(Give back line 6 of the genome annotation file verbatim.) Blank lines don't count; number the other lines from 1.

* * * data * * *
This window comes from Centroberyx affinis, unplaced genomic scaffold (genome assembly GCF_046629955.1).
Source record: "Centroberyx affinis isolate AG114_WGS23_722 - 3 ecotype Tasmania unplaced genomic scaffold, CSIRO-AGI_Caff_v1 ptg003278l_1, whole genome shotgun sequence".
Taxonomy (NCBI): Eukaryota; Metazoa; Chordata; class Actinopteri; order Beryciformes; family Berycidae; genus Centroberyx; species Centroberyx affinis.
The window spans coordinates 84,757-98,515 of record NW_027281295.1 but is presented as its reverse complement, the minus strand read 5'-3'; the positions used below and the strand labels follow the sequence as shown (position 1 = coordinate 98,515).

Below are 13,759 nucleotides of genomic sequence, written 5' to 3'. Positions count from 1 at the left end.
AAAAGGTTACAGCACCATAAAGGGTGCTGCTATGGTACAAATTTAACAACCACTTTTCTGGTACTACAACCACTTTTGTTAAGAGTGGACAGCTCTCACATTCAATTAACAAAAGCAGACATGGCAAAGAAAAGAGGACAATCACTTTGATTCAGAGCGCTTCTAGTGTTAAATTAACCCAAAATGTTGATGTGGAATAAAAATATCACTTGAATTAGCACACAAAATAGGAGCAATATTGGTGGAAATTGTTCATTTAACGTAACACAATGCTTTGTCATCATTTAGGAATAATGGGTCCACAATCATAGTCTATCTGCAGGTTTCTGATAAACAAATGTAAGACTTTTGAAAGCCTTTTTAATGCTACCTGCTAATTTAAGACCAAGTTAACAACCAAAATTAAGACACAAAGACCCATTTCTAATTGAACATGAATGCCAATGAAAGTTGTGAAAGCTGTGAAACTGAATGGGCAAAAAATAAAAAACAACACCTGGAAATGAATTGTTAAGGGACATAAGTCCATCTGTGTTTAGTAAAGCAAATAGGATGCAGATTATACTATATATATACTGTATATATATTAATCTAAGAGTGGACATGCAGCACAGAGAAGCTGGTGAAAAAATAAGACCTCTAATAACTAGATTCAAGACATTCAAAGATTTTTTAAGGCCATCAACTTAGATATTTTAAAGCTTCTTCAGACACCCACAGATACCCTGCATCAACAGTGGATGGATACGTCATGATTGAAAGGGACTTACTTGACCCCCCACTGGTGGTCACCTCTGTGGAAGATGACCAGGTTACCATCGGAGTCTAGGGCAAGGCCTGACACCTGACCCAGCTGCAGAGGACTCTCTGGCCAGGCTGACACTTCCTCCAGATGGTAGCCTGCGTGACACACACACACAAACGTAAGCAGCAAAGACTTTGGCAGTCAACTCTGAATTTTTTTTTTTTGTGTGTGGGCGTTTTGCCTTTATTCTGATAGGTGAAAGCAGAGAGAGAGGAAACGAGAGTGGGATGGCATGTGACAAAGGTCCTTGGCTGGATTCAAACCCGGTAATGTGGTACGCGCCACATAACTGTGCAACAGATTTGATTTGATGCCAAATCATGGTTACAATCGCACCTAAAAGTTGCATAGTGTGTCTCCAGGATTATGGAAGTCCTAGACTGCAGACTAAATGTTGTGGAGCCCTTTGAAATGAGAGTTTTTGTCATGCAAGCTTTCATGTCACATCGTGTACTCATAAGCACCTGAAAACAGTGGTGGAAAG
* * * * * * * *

AAAAGGTTACAGCACCATAAAGGGTGCTGCTATGGTACAAATTTAACAACCACTTTTCTGGTACTACAACCACTTTTGTTAAGAGTGGACAGCTCTCACATTCAATTAACAAAAGCAGACATGGCAAAGAAAAGAGGACAATCACTTTGATTCAGAGCGCTTCTAGTGTTAAATTAACCCAAAATGTTGATGTGGAATAAAAATATCACTTGAATTAGCACACAAAATAGGAGCAATATTGGTGGAAATTGTTCATTTAACGTAACACAATGCTTTGTCATCATTTAGGAATAATGGGTCCACAATCATAGTCTATCTGCAGGTTTCTGATAAACAAATGTAAGACTTTTGAAAGCCTTTTTAATGCTACCTGCTAATTTAAGACCAAGTTAACAACCAAAATTAAGACACAAAGACCCATTTCTAATTGAACATGAATGCCAATGAAAGTTGTGAAAGCTGTGAAACTGAATGGGCAAAAAATAAAAAACAACACCTGGAAATGAATTGTTAAGGGACATAAGTCCATCTGTGTTTAGTAAAGCAAATAGGATGCAGATTATACTATATATATACTGTATATATATTAATCTAAGAGTGGACATGCAGCACAGAGAAGCTGGTGAAAAAATAAGACCTCTAATAACTAGATTCAAGACATTCAAAGATTTTTTAAGGCCATCAACTTAGATATTTTAAAGCTTCTTCAGACACCCACAGATACCCTGCATCAACAGTGGATGGATACGTCATGATTGAAAGGGACTTACTTGACCCCCCACTGGTGGTCACCTCTGTGGAAGATGACCAGGTTACCATCGGAGTCTAGGGCAAGGCCTGACACCTGACCCAGCTGCAGAGGACTCTCTGGCCAGGCTGACACTTCCTCCAGATGGTAGCCTGCGTGACACACACACACAAACGTAAGCAGCAAAGACTTTGGCAGTCAACTCTGAATTTTTTTTTTTTGTGTGTGGGCGTTTTGCCTTTATTCTGATAGGTGAAAGCAGAGAGAGAGGAAACGAGAGTGGGATGGCATGTGACAAAGGTCCTTGGCTGGATTCAAACCCGGTAATGTGGTACGCGCCACATAACTGTGCAACAGATTTGATTTGATGCCAAATCATGGTTACAATCGCACCTAAAAGTTGCATAGTGTGTCTCCAGGATTATGGAAGTCCTAGACTGCAGACTAAATGTTGTGGAGCCCTTTGAAATGAGAGTTTTTGTCATGCAAGCTTTCATGTCACATCGTGTACTCATAAGCACCTGAAAACAGTGGTGGAAAG